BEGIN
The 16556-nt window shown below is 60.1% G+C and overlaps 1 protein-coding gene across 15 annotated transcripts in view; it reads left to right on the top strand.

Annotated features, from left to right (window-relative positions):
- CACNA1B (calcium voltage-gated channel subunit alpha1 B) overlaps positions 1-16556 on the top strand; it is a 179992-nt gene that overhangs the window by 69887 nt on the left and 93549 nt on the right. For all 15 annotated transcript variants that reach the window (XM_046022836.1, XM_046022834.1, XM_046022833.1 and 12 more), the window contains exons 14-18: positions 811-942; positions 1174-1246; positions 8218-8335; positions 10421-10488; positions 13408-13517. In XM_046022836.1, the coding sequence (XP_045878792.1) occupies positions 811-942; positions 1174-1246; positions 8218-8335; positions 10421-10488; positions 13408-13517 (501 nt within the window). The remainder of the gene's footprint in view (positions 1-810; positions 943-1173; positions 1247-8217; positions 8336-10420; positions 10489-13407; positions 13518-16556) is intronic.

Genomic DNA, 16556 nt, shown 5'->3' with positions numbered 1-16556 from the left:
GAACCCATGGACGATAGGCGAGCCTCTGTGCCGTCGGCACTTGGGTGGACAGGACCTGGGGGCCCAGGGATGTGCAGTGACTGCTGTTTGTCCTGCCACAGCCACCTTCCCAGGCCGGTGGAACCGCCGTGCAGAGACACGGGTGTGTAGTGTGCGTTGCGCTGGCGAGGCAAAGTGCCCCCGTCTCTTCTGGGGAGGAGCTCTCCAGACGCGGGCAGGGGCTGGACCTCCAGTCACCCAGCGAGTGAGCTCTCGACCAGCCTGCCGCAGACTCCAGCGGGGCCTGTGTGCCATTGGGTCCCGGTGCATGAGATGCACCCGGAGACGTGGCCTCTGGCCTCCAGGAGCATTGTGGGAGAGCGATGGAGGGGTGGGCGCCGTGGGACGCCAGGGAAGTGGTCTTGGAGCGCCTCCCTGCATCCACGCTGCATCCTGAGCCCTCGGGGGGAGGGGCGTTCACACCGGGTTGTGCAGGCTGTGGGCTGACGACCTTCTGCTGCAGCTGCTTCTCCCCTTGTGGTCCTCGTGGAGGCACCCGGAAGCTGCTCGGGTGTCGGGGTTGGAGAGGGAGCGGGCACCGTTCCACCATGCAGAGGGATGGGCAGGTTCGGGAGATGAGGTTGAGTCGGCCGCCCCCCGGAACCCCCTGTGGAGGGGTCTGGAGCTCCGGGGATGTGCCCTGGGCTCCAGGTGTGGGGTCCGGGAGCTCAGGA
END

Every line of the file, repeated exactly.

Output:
The 16556-nt window shown below is 60.1% G+C and overlaps 1 protein-coding gene across 15 annotated transcripts in view; it reads left to right on the top strand.

Annotated features, from left to right (window-relative positions):
- CACNA1B (calcium voltage-gated channel subunit alpha1 B) overlaps positions 1-16556 on the top strand; it is a 179992-nt gene that overhangs the window by 69887 nt on the left and 93549 nt on the right. For all 15 annotated transcript variants that reach the window (XM_046022836.1, XM_046022834.1, XM_046022833.1 and 12 more), the window contains exons 14-18: positions 811-942; positions 1174-1246; positions 8218-8335; positions 10421-10488; positions 13408-13517. In XM_046022836.1, the coding sequence (XP_045878792.1) occupies positions 811-942; positions 1174-1246; positions 8218-8335; positions 10421-10488; positions 13408-13517 (501 nt within the window). The remainder of the gene's footprint in view (positions 1-810; positions 943-1173; positions 1247-8217; positions 8336-10420; positions 10489-13407; positions 13518-16556) is intronic.

Genomic DNA, 16556 nt, shown 5'->3' with positions numbered 1-16556 from the left:
GAACCCATGGACGATAGGCGAGCCTCTGTGCCGTCGGCACTTGGGTGGACAGGACCTGGGGGCCCAGGGATGTGCAGTGACTGCTGTTTGTCCTGCCACAGCCACCTTCCCAGGCCGGTGGAACCGCCGTGCAGAGACACGGGTGTGTAGTGTGCGTTGCGCTGGCGAGGCAAAGTGCCCCCGTCTCTTCTGGGGAGGAGCTCTCCAGACGCGGGCAGGGGCTGGACCTCCAGTCACCCAGCGAGTGAGCTCTCGACCAGCCTGCCGCAGACTCCAGCGGGGCCTGTGTGCCATTGGGTCCCGGTGCATGAGATGCACCCGGAGACGTGGCCTCTGGCCTCCAGGAGCATTGTGGGAGAGCGATGGAGGGGTGGGCGCCGTGGGACGCCAGGGAAGTGGTCTTGGAGCGCCTCCCTGCATCCACGCTGCATCCTGAGCCCTCGGGGGGAGGGGCGTTCACACCGGGTTGTGCAGGCTGTGGGCTGACGACCTTCTGCTGCAGCTGCTTCTCCCCTTGTGGTCCTCGTGGAGGCACCCGGAAGCTGCTCGGGTGTCGGGGTTGGAGAGGGAGCGGGCACCGTTCCACCATGCAGAGGGATGGGCAGGTTCGGGAGATGAGGTTGAGTCGGCCGCCCCCCGGAACCCCCTGTGGAGGGGTCTGGAGCTCCGGGGATGTGCCCTGGGCTCCAGGTGTGGGGTCCGGGAGCTCAGGA